(Diplomatic) Wives Gone Wild

Every Foreign Service Officer can have a difficult job of navigating cultural differences, memorizing customs and sticking to protocol while at their post. The long list of do's and don'ts apply equally to a Foreign Service spouse, and while they usually do a commendable job, there have been a few cases when they have made noticeable (and comical) slip-ups.

In fact, the wives of Foreign Service officers used to receive their own efficiency report, along with their husbands, which kept track of their merits, achievements and blunders. Their efficiency reports were closely monitored and correlated directly to whether their husbands could get promoted, which created even more stress. Herewith are a few examples that probably did not help their husbands' reputations.

Thomas Gallagher worked as the Consular and Political Officer in Jeddah, Saudi Arabia from 1965-1967. Elinor Constable served as the Deputy Director of the Office of Investment Affairs at the State Department from 1975-1977. Archie M. Bolster served as the Deputy Chief of Political Section in Tehran, Iran from 1974-1976. They were all interviewed by Charles Stuart Kennedy.

Go here for Moments on Diplomats Behaving Badly.

"She pointed at his crotch and cried: "I want one this big"

Thomas P. Gallagher, Consular and Political Officer in Jeddah, 1965-67
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GALLAGHER: Slator's [Blackiston] wife was a character. Her name was April, and when April walked into a room, everyone knew that she had arrived.

To understand this story you need to know that in Arabic the word "zip" is a coarse street word referring to a part of the male anatomy. You also need to know that although April grew up in Cleveland, Ohio, she affected a Southern accent after her mother moved to Palm Beach, so she didn't always pronounce the r's at the end of words very clearly.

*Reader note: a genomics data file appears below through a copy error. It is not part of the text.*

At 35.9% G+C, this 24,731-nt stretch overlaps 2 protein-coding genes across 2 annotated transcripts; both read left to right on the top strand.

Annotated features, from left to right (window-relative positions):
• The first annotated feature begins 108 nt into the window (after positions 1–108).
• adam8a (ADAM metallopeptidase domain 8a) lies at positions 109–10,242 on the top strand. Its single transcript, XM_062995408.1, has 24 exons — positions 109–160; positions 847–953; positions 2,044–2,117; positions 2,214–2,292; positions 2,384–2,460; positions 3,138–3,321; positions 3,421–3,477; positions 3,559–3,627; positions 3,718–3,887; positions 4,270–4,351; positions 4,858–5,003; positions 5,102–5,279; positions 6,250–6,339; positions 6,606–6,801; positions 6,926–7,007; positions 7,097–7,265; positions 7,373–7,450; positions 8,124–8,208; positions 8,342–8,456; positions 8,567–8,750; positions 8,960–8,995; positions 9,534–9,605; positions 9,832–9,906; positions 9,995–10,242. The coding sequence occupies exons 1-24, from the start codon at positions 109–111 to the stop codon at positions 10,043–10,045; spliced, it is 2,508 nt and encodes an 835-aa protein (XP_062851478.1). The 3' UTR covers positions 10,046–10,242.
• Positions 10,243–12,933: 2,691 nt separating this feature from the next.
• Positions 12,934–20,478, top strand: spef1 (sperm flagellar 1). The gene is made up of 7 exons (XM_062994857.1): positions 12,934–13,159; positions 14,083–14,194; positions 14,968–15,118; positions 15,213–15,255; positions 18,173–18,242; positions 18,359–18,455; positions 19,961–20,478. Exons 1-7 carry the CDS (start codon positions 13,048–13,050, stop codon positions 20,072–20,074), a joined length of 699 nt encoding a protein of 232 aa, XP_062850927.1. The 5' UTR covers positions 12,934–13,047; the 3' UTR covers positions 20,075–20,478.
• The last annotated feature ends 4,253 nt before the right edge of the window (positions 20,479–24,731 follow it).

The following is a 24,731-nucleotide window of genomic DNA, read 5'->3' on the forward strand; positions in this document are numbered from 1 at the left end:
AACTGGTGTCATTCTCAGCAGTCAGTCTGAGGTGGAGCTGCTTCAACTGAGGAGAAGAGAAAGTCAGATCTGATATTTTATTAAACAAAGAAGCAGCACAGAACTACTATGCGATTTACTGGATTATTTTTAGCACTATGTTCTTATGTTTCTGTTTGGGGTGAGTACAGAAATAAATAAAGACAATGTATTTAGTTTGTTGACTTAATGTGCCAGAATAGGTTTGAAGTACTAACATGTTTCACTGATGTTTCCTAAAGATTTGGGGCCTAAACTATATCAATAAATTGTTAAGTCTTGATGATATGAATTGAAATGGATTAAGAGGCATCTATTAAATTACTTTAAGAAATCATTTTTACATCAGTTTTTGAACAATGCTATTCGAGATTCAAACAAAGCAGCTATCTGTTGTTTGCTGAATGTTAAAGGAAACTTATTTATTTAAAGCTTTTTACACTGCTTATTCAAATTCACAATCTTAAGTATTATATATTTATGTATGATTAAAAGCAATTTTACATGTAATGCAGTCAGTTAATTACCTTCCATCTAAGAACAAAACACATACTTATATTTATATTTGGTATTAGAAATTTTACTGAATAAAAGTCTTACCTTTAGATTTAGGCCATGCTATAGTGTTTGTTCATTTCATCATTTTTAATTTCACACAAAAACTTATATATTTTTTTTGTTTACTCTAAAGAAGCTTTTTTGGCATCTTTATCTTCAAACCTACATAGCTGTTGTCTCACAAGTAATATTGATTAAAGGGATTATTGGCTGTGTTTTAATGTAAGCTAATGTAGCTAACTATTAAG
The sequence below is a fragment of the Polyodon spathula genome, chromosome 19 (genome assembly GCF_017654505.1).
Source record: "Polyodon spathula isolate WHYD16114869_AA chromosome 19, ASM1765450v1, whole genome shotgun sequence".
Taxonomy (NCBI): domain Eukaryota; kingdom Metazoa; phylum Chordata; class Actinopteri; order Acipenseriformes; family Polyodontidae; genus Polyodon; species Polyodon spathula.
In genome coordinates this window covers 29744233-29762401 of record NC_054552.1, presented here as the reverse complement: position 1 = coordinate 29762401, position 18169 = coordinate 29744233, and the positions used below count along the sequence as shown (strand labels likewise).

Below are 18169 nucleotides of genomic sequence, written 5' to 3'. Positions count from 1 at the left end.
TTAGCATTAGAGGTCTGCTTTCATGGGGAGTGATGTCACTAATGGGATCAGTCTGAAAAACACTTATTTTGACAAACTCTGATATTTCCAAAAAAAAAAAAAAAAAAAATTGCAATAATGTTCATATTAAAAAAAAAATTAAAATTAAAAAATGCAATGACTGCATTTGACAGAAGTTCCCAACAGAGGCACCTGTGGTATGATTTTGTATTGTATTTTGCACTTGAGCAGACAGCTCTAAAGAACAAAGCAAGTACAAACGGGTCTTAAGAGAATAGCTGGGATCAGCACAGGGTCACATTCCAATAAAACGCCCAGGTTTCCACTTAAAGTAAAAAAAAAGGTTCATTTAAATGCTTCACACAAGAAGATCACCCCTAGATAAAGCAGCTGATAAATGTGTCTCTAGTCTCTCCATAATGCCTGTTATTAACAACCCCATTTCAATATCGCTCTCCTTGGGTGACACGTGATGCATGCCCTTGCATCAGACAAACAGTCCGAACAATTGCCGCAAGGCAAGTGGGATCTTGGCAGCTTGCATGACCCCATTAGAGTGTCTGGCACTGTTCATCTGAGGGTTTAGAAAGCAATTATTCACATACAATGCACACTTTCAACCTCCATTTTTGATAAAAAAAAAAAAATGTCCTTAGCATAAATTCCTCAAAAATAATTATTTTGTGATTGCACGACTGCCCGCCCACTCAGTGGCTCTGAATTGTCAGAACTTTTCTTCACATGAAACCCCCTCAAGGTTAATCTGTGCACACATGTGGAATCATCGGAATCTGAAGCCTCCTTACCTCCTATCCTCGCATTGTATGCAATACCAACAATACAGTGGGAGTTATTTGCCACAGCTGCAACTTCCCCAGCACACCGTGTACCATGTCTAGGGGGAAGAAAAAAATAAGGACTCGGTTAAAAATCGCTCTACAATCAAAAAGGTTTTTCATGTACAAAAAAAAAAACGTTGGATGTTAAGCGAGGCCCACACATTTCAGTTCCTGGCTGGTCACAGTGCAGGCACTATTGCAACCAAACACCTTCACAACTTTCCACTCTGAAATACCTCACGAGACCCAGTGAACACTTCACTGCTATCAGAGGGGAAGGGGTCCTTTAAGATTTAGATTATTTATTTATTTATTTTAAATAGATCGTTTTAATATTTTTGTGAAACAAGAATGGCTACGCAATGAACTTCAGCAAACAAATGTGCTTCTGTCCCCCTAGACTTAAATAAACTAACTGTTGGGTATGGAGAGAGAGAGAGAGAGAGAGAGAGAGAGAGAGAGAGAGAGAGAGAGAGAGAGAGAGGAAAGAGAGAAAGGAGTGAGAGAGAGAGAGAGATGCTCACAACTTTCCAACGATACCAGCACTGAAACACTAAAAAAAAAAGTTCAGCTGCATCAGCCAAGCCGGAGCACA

She was also one of those Americans who, when foreigners don't understand their English, will speak LOUDER. Further April hated Arabs, whom she regarded as unfair to women, so she flouted her diplomatic immunity by driving her car right past the King's palace waving her naked arms at the astonished guards.

One day April was making herself a dress and she needed a large zipper for the side of the garment. She took my friend Carol Southerland down to the traditional Arab souk (market) to buy her zipper.

The merchants gathered around her as she repeatedly, and ever more loudly, demanded that they sell her a "zippa", moving her hands up and down to illustrate what a zipper does. Most of the merchants were wearing traditional Arab thobs (gowns); but April noticed that one of them was wearing Western-style pants.

She roared closer to him, pointed at his crotch, and cried: "A zippa, like that, and I want one this big." The Saudis were destroyed....

"I dreamt I wore my Maidenform bra in Timbuktu"

Elinor Constable, Deputy Director of the Office of Investment Affairs, 1975-77

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CONSTABLE: I had been working in something called the files project run. It was an awful project, going through old personnel folders, putting everything in chronological order, cleaning out the old files and removing the inadmissible material.